MIL-461 EMC Conducted Susceptibility, Transients, Power Leads
As a leader in electromagnetic compatibility, EMC, regulatory compliance testing, Keystone Compliance assists electronic equipment manufacturers with EMC testing. Meeting the IEC, EN, and other international testing requirements can be challenging. Not only do we understand the challenges, but we help guide companies through the process.
Keystone Compliance’s accurate test reports are delivered quickly using our “four-eyes” approach. Our team takes pride in providing the peace of mind that all of your unintentional radiator testing needs will be met. Additionally, we are in constant communication throughout the entire test process. We tailor each test plan to individual customer needs minimizing unnecessary costs and over-testing.
Summary of EMC CS106 Transient, Power Lead Information
CS106 is applicable to submarine and surface ship equipment. It is also applicable to subsystem AC and DC input power leads.
The equipment under test (EUT) can not show any signs of malfunction or degradation of performance. Moreover, the equipment can not deviate from the specified indications when subjected to a test signal with specified voltage levels. This includes tolerances indicated in the individual equipment or subsystem specification.
Specific testing equipment is used to verify the conducted susceptibility of the EUT to withstand transients coupled onto input power leads.
Data presented within this EMC testing procedure specifies detailed and general information. General information may consist of the date, time, location, and test engineer. Specific information includes:
- Oscilloscope photographs of the calibration waveform.
- Oscilloscope photographs of the injected waveform for each lead.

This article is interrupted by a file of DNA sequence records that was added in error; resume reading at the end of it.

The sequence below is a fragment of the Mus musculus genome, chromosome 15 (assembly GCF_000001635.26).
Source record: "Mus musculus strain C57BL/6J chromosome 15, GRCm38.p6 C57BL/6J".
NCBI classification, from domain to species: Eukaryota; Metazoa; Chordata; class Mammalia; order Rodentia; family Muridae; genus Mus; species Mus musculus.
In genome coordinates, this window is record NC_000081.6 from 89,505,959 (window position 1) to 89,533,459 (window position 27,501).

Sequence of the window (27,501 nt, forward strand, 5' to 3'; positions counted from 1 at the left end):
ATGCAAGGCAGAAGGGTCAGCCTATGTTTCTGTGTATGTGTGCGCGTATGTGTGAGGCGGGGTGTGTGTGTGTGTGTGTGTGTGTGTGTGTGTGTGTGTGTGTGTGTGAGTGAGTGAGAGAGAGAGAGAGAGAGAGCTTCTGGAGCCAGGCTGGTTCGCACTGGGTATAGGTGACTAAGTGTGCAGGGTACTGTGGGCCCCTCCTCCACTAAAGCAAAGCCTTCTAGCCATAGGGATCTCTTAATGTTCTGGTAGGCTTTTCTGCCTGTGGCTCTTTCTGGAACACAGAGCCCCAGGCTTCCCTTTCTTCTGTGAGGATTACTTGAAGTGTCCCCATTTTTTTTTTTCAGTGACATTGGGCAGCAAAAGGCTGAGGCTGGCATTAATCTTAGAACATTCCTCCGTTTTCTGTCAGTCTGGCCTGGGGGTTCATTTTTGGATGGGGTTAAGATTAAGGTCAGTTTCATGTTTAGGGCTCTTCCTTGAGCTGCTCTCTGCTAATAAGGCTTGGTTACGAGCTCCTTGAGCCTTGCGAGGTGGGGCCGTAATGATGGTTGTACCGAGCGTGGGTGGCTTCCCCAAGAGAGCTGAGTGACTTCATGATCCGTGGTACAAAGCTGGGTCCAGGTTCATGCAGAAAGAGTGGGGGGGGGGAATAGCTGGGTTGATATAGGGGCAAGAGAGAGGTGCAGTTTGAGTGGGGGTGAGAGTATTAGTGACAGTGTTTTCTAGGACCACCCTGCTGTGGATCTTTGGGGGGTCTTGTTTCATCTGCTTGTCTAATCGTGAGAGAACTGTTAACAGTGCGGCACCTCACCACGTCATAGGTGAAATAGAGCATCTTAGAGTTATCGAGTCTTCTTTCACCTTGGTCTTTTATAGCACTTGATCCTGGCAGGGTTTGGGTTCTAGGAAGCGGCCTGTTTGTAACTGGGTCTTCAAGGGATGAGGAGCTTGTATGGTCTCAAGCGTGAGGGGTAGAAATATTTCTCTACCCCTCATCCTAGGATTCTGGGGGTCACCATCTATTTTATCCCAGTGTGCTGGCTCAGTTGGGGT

- Data on any susceptibility thresholds that were determined for each power lead.
- Indications of compliance with the applicable requirements for susceptibility evaluations.
Scope of Unintentional Radiator Conducted Susceptibility Testing
The test equipment used for this EMC testing procedure encompasses a transient generator, capacitor, oscilloscope, resistor, and an isolation transformer.
The test is set up as follows:
- The basic set-up for the EUT is maintained
- Next, the equipment is calibrated. The test equipment is configured. Then, the oscilloscope is set up to monitor the specified voltage across the resistor.
- Following the calibration process, the EUT is tested.
After the setup of the equipment is the procedure. This is conducted by carrying out three main steps.
First, the measuring equipment is turned on and allowed sufficient time for stabilization.
Next, calibration is performed. This is done by setting the transient generator to minimum output, increasing the applied signal of the oscilloscope, and recording the setting of the transient generator.
The EUT is turned on and allowed sufficient time for stabilization. While maintaining the required signal level, the transient pulses are applied. Lastly, the information is recorded.
These steps are repeated for each power lead and test condition as required.
Keystone Compliance Provides Expert MIL-STD 461 Testing
Because of the large variety of receiver designs being developed, the requirements for the specific operational characteristics of a receiver are established before the test procedures can be developed. Several receiver front-end characteristics must be known for proper testing. These characteristics are generally determined by the specific EMC and MIL-STD 461 test.
The maximum signal input that the receiver can tolerate without overload needs to be known. This will ensure that the test levels are reasonable. These signals must also be known so that the test truly evaluates intermodulation effects.
Requirements for this EMC immunity test are generally expressed in terms of a relative degree of rejection. This is done by specifying the difference in level between potentially interfering signals and the established sensitivity of the receiver under test. Therefore, determination of the sensitivity of the receiver is a key portion of the test.
The basic EMC concept with the MIL 461 method CS103 test is to combine two out-of-band signals. Then, apply them to the antenna port of the receiver while monitoring the receiver for an unwanted response.
One of the out-of-band signals is normally modulated with the modulation expected by the receiver. The second signal is normally a continuous wave.
Keystone Compliance Offers Expert EMC Compliance Services and MIL-461 Testing
Keystone has a full lab of test equipment which permits us to provide short lead times on scheduling. Keystone Compliance can accommodate fixed, mobile and portable devices of all sizes. In addition to conducted susceptibility EMC testing, Keystone has a full scope of expertise including environmental and package testing such as accelerated aging, temperature, and ingress protection.